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Design Pattern Principles for ActionScript 3.0: Favor Object Composition Over Class Inheritance

bucketruleAfter getting slightly comfortable with the first dictum of design patterns, program to an interface; not an implementation, you may find this next one will knock the support blocks right from under you. In being advised to program to an interface, we get the idea that we type our objects to a superclass (abstract class or interface) and then we actually instantiate the object to a concrete class that is derived from the superclass. Doing so optimizes flexibility and minimizes dependency on implementations.

We assume that we are dealing with some kind of inheritance. It doesn’t matter if the inheritance is from an abstract class or pure interface. However, this next principle,

Favor object composition over class inheritance

looks like if we have a choice, we should avoid inheritance altogether. (We doan need no stinkin’ inheritance!)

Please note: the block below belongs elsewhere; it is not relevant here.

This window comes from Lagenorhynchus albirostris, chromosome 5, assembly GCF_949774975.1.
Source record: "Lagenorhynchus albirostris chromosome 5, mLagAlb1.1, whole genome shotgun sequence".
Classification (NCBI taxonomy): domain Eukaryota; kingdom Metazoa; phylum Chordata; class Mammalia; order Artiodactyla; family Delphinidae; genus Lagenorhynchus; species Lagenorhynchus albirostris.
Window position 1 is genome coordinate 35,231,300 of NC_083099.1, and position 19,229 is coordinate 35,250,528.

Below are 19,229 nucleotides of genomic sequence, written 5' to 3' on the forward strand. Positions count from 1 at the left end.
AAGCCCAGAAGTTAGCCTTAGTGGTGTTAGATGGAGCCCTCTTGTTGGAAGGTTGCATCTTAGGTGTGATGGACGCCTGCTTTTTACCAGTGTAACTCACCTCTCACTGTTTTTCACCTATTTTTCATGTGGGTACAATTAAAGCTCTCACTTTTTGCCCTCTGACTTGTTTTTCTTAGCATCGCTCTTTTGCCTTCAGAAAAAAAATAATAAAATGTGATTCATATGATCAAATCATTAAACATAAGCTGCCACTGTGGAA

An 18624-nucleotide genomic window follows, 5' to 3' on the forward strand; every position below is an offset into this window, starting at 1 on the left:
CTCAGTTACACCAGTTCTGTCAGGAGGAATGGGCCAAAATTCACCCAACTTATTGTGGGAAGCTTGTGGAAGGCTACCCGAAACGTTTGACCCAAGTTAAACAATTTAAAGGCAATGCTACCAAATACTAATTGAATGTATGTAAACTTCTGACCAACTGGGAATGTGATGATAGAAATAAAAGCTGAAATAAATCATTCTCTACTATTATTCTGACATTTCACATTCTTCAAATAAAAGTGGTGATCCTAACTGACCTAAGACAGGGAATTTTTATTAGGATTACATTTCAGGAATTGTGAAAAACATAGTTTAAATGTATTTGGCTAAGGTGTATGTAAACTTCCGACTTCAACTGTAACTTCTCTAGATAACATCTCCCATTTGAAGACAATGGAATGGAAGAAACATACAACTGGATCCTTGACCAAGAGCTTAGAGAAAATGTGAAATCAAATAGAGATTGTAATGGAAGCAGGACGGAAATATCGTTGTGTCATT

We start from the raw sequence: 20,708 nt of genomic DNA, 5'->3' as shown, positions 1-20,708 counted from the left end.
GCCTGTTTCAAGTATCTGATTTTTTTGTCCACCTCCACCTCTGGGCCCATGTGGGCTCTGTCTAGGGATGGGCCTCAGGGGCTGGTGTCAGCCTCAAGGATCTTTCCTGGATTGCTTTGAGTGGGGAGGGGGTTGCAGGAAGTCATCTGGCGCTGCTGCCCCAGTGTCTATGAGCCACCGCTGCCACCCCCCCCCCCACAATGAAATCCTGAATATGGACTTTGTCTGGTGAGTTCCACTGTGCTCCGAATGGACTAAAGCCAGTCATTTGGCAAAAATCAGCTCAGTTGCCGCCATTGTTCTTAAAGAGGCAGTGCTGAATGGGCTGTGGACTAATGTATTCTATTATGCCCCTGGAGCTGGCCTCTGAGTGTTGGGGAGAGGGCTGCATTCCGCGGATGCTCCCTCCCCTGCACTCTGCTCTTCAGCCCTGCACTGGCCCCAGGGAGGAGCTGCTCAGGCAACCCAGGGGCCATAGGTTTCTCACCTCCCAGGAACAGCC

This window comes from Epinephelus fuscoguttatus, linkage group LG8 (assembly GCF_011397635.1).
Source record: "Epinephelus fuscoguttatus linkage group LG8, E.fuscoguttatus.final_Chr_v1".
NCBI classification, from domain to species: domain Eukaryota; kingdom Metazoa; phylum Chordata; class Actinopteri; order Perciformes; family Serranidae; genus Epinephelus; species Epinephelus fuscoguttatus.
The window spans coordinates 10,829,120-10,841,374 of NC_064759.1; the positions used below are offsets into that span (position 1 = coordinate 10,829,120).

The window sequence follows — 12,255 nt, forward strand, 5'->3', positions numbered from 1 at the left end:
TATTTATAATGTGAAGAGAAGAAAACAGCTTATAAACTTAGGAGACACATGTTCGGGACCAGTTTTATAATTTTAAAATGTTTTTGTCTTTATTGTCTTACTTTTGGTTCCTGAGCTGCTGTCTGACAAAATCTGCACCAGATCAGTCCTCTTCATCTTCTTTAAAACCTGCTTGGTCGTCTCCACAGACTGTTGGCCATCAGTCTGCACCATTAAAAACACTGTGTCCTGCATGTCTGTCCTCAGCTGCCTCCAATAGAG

Focus Here! A Little Inheritance Goes a Long Way

Instead of reassuring you that inheritance is really OK, you need to think of this new dictim as cautioning you to limit inheritance. With very few exceptions, when you use inheritance, you’re really only subclassing a few classes. Further, you want to subclass from abstract classes or implement from interfaces, and in either case, you don’t want to create some dodgy application that looks like your family tree. Each class should be focused on one task and encapsulated.

If you have the GoF book, take a close look, and you’ll see no more than three or four subclasses for any of the base classes in the examples. For instance, on page 50, you will see a very big inheritance class diagram. The base class is a Glyph interface, and it has three implementations. However, those implementations are not concrete classes. They’re abstract classes, each with three subclasses. Yes, the diagram does suggest you can add more, but that cannot be interpreted as suggesting that you should have more. Instead, think,